I know many of us do this already, but lately with the rewriting of areas of my book, my mind drifts to many places. I think people usually take their senses for granted as they go about daily life. Did you ever think about using all the emotions and senses that invade you daily to create things in your writing? We smell, taste, see and hear things everyday and probably pay no never mind to any of it, or to the emotions it may stir in us.
But what if we were deaf, blind, or unable to speak? How does it feel to walk around in the dark bumping into things? We come to expect things in our daily life because it has always been there for us. What if this familiarity was suddenly gone? When you turn out the lights at night, you can still see the room and you know what is there because you can see it in your mind. This is remembering what we have seen earlier and recalling it, the same as a blind person would do if they had sight before they went blind. You can use this imaginary picture to draw upon when writing your stories. How does this room look and smell? Is there a feeling of comfort, or is it sterile and cold.
Do you have a “seeing in your mind” act that you perform daily on a regular basis? In a room you know well with the lights off you can still maneuver across the room, around the furniture, and find the light switch because you are seeing the room in your mind. Can’t you get to the bathroom or even the refrigerator in the dark?
But what if the room is unfamiliar and you have to navigate it in the dark. You walk slowly with outstretched arms so as not to bump into anything, probably still knocking things off as you go, maybe even stubbing your toe as well, or slamming into something causing excruciating pain. This is the difference between seeing something in your mind that you know and something foreign that you don’t.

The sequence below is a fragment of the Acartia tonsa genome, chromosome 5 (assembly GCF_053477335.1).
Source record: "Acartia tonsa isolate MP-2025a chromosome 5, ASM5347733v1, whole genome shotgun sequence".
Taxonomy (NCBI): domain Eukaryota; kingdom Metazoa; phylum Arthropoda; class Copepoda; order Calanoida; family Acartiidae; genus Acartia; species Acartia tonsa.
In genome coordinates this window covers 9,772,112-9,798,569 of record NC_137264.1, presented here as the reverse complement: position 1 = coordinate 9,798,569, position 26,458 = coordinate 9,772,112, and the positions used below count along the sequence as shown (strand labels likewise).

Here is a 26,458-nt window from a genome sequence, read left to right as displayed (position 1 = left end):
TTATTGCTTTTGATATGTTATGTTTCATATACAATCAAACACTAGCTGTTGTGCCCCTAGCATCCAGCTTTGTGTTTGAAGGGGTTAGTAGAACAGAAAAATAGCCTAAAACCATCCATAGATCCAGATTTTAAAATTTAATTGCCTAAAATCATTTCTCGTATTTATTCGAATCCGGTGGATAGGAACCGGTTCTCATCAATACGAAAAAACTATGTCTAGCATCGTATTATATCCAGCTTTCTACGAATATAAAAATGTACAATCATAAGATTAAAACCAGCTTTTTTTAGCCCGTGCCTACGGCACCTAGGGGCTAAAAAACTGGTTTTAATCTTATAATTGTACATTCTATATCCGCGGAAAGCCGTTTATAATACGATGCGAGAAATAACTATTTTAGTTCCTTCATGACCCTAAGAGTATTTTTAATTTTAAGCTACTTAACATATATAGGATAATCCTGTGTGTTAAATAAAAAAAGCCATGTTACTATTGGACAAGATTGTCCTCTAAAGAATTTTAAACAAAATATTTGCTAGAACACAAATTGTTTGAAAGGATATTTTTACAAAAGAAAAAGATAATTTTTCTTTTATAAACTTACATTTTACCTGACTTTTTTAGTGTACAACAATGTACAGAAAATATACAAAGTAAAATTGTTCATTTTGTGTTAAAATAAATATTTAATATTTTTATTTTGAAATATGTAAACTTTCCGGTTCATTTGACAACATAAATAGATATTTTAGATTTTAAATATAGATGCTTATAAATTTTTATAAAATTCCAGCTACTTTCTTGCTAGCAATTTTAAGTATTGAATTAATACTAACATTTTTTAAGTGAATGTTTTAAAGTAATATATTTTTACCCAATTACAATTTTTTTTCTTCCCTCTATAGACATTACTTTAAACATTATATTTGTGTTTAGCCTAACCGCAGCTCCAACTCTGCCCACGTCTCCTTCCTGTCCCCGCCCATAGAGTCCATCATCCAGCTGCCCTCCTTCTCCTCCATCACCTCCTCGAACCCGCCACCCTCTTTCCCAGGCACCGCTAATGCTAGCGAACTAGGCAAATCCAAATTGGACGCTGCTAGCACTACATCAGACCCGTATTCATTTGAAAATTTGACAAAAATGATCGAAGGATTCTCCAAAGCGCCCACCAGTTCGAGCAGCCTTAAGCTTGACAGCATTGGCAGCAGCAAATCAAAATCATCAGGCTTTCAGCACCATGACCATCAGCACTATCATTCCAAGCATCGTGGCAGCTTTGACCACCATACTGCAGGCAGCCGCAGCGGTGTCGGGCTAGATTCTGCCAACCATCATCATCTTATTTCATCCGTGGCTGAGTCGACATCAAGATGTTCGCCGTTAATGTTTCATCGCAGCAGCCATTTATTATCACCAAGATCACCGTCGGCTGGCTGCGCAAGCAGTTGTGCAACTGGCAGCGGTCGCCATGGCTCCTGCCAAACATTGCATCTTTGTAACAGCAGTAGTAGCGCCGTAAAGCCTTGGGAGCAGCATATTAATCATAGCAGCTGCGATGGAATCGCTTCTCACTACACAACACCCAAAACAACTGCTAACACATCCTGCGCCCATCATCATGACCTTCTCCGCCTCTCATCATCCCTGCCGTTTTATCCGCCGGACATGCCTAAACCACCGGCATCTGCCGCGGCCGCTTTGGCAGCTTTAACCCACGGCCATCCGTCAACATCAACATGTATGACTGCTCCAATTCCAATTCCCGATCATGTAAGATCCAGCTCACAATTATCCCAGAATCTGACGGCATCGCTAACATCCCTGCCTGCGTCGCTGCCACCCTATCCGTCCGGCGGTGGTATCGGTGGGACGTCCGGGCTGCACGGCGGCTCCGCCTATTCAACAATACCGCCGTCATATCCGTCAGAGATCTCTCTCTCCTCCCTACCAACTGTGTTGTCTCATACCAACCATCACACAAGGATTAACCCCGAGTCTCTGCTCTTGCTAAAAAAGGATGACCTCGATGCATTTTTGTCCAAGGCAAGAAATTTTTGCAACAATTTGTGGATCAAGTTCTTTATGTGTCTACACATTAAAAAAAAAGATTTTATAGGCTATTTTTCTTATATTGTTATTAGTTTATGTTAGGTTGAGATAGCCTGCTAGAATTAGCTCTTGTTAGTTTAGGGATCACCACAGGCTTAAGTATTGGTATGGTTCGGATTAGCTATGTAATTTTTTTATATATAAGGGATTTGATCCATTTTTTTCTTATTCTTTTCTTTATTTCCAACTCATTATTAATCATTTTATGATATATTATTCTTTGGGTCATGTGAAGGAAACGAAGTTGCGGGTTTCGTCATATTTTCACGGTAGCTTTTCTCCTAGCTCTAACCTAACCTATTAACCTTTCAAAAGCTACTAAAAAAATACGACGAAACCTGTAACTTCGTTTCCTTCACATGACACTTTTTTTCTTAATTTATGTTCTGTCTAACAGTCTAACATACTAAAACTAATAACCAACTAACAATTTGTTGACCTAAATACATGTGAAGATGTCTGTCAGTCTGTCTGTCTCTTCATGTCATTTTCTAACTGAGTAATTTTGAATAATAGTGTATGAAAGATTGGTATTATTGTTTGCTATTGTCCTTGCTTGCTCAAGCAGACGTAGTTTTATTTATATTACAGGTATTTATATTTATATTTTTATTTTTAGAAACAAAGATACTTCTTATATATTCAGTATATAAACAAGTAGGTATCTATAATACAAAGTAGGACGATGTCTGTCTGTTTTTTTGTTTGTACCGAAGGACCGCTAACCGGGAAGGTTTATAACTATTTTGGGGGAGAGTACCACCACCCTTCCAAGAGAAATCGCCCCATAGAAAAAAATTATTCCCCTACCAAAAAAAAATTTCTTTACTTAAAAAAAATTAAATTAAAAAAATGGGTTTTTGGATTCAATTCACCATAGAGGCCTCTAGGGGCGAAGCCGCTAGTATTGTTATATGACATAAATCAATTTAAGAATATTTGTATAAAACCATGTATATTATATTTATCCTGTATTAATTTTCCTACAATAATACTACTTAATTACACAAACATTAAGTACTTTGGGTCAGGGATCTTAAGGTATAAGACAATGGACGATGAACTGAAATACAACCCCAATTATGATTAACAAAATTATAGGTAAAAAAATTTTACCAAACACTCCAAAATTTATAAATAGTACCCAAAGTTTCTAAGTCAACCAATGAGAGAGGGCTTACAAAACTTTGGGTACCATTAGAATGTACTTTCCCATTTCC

Visualizing something, seeing your mind, is the way writers write and painters paint. Musicians and photographers may use this as well without thinking about it. We can see the way things will be before we start out. We have to organize everything that flows through our minds daily and make use of these feelings in our writing. All of the senses play important roles in the minds of creative individuals.
If you come upon a fallen tree in the forest, did it make a loud crash when it fell even though there was no one was there to hear it? If you get out of a chair and turn the light off, does the chair still exist in the dark? You can see it in your minds eye and you’ll find it if you walk towards it in the dark. When you run into it and hurt yourself, you’ll know that it exist, even though you can’t see it there, except in your mind.
These things are what we need to call upon in our writing. We need to use all the senses to make the reader envision the way the characters in our stories are feeling. We would use this same technique with anguish and joy. Step back to a place where you are in tune with your character and remember those feelings you have had in the past, so that you can bring them to light through what is happening to your character. In my opinion, this will bring your reader into the story, having them walk alongside your characters and feel what they are feeling, whether it’s disgust, sadness, delight, or confusion. This works the same way for the other senses. If we, as writers, are able to successfully “be” the characters in our stories, it will be much easier to use all the senses in our work through “seeing in your mind” techniques and personal experiences. It’s all about putting you there and staying there for the entire book. To achieve this will take digging deep into your inner self. This is what makes a good writer with a story the reader can’t put down.